I've been told not to assume that a specific person downvoted my post just because they commented at the same time the downvote came in.

Why not?

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  • 48
    Came here to downvote this question, but after reading it I guess I'll just leave this comment (which DOES NOT correlate with a down-vote).
    – Shog9
    Aug 20, 2019 at 16:40
  • 27
    Same reason my wife should not assume I'm cheating because I came back home 30 minutes late. Two activities are 100% unrelated to each other and linking them under assumption is introducing unnecessary conflict. (Disclaimer: my wife never assumed that way)
    – tweray
    Aug 20, 2019 at 17:03
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  • 1
    Useful to take the opposite: Why shouldn't I assume I know that someone upvoted my post? Aug 21, 2019 at 8:04
  • 1
    An illusion of anonymity of votes (historically might've been so) is not true in 2022-Q2+ as the system started to demonstrate an automated ability to selectively remove DownVotes under some behavioural patterns.If the voting,namely the DownVoting,were indeed anonymized(as often claimed),the "behavioural patterns" would not been detectable (which fails to be true,these ARE being detected)+such explanatory texts(about such automated bad-habit detection)would become straight lies,which it ought be not,ought it be?The same applies to "accounting" of a cost of casted DownVote, again NOT anonymous Apr 1, 2022 at 1:31
  • 4
    @user3666197 - Voting has never been truly anonymous, nor has SE ever claimed it was AFAIK. It's functionally anonymous for everyone except SE employees. Only SE employees have access to voting information (even moderators don't have access to it), and even within SE I suspect it's restricted to the staff directly responsible for administering their voting fraud detection systems and dealing with voting fraud manually on the rare occasions that's called for. Apr 1, 2022 at 6:14
  • 1
    Unless the OP is attracting a buttload of traffic, the odds of a downvote and comment coming in at the same time is extremely low. Safe bet that it is the same person. Nov 25 at 21:11
  • 1
    @DominicCerisano - Not at all. SO is a very active place, at least in the tags I mostly participate in, and questions get multiple views within moments of being posted. It doesn't take many views for this to happen. I see it again and again within the first couple of minutes where I'm the commenter or the voter, but not both, but both happen -- with just a few views (we're talking even five or six). Nov 26 at 9:57
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    @T.J.Crowder your comment is anecdotal at best. We have not all managed to balloon to over a million "reputation" points on SO. For the vast majority of unpaid content providers on this site, traffic is not experienced at the inflated levels you are obviously entitled to. Congrats, btw. What is your secret? Nov 26 at 10:50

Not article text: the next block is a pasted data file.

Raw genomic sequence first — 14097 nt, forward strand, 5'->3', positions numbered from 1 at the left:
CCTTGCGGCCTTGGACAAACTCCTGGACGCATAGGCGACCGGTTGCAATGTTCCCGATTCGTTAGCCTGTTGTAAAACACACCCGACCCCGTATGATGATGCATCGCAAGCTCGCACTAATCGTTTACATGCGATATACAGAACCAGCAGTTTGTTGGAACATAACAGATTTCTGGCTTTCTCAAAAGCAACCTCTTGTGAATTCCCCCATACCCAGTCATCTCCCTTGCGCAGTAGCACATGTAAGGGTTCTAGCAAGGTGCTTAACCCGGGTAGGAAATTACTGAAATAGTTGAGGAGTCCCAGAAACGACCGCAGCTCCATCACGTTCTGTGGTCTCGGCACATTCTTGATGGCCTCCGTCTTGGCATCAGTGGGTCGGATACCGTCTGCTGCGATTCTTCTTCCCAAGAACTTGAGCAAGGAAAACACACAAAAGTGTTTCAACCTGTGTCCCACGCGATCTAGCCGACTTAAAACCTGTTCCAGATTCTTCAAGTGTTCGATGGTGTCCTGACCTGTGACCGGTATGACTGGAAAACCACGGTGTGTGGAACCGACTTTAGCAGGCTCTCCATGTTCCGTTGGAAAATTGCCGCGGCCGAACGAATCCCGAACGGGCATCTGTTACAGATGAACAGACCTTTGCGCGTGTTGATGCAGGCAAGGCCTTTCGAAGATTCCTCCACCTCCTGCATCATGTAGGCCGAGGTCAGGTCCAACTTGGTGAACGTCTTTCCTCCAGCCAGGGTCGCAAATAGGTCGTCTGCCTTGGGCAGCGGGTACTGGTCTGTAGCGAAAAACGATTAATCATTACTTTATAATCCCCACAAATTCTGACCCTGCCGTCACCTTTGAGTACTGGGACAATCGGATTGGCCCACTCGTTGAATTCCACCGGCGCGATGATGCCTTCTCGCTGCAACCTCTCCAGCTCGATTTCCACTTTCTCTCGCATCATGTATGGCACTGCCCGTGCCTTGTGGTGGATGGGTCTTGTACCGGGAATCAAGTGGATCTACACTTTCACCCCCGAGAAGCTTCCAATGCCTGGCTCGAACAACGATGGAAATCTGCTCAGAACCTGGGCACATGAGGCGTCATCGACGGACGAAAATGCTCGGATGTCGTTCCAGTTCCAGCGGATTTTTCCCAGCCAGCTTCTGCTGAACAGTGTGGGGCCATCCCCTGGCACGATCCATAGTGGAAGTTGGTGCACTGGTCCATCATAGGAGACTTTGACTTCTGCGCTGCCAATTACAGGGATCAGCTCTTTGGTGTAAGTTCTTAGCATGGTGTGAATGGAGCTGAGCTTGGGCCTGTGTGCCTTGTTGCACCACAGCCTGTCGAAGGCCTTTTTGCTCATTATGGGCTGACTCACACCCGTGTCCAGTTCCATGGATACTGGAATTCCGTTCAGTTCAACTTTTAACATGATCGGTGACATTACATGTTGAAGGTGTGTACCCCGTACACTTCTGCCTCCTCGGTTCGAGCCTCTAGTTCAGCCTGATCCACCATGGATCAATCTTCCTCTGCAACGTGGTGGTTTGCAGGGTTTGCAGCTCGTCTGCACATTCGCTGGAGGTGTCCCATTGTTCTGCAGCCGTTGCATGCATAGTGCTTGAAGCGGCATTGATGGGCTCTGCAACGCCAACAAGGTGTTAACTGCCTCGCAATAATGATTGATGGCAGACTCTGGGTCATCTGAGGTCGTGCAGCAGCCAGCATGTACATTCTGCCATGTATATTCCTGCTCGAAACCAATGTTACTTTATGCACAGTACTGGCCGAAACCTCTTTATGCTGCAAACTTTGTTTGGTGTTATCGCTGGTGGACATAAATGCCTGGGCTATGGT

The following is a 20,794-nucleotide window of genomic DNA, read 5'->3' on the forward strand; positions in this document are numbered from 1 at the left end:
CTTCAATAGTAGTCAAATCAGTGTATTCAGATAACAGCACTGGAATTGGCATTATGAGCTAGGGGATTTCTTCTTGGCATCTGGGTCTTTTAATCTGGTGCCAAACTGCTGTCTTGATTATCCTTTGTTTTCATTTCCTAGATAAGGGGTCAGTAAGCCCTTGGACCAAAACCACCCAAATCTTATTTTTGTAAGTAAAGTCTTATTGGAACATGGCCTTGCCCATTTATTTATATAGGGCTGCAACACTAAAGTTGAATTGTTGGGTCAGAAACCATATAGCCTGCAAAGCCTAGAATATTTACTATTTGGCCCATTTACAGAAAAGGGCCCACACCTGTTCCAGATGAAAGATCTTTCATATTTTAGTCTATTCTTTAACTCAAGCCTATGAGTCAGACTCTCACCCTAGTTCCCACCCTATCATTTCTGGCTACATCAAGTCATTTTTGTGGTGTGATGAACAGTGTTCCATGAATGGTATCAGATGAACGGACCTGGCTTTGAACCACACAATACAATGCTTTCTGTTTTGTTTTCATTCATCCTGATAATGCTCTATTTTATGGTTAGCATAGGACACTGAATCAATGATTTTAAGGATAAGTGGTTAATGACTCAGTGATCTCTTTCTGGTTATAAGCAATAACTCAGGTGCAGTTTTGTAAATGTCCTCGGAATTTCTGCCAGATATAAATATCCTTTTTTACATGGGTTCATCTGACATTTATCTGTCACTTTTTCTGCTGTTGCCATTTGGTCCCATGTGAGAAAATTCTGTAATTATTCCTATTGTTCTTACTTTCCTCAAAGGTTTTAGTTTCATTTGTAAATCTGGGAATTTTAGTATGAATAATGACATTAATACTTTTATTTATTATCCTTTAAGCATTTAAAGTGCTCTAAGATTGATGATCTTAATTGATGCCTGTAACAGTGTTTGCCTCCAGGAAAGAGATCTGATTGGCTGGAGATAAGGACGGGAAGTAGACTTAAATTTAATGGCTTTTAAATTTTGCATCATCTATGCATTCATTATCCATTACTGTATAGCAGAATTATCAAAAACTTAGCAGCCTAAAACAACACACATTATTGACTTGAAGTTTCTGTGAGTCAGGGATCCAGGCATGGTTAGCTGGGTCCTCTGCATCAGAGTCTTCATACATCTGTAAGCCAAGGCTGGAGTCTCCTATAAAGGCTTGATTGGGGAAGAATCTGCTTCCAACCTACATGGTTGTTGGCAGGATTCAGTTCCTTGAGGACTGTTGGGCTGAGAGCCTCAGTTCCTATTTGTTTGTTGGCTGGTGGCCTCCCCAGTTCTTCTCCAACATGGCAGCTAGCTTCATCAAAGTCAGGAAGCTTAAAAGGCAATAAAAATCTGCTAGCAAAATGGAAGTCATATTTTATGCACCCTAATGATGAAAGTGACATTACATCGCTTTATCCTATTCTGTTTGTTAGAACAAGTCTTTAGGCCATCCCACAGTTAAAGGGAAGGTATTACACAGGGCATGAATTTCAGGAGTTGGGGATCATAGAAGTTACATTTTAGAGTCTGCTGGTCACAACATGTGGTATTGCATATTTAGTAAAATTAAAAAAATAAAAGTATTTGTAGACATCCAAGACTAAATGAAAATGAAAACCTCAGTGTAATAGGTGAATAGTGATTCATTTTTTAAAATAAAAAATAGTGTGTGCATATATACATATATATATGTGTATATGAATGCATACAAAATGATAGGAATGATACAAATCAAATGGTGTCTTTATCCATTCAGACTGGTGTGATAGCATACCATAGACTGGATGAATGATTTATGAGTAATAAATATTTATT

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    @DominicCerisano - My rep has nothing to do with the initial traffic on other people's questions I mentioned above. (Your comment is equally anecdotal, BTW.) I suggest we leave it there. Re rep: No secret, I've just been here a long time and answered a lot of questions. Nov 26 at 13:34
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    @T.J.Crowder My comment is entirely based on statisitical improbability of collisions between downvotes and comments on OPs from users with average RP. That is exactly the opposite of anecdotal. Your comment is based on your personal experience as a RP outlier (anecdotal). It is also offthread since it does not even mention collsions (just 'view' count which average users do not have access to). Also many (vast majority) people have been here a long time and answered many questions without obtaining 7 figure RP. Where are you getting SO view count data? Nov 26 at 21:06
  • 1
    @T.J.Crowder Again you are veering offthread. In context 'view count' refers to comments and collisions with downvotes. I did not say your opinion is invalid, I said it is anecdotal, which it is. It is you that has to either disprove the thesis that collisions between downvotes and comments on average OPs are improbable, by providing hard data that your opinion is not anecdotal but represents a common outcome. Until then, my thesis stands, and your opinion remains anecdotal, regardless of "RP". Because Science. Nov 27 at 22:56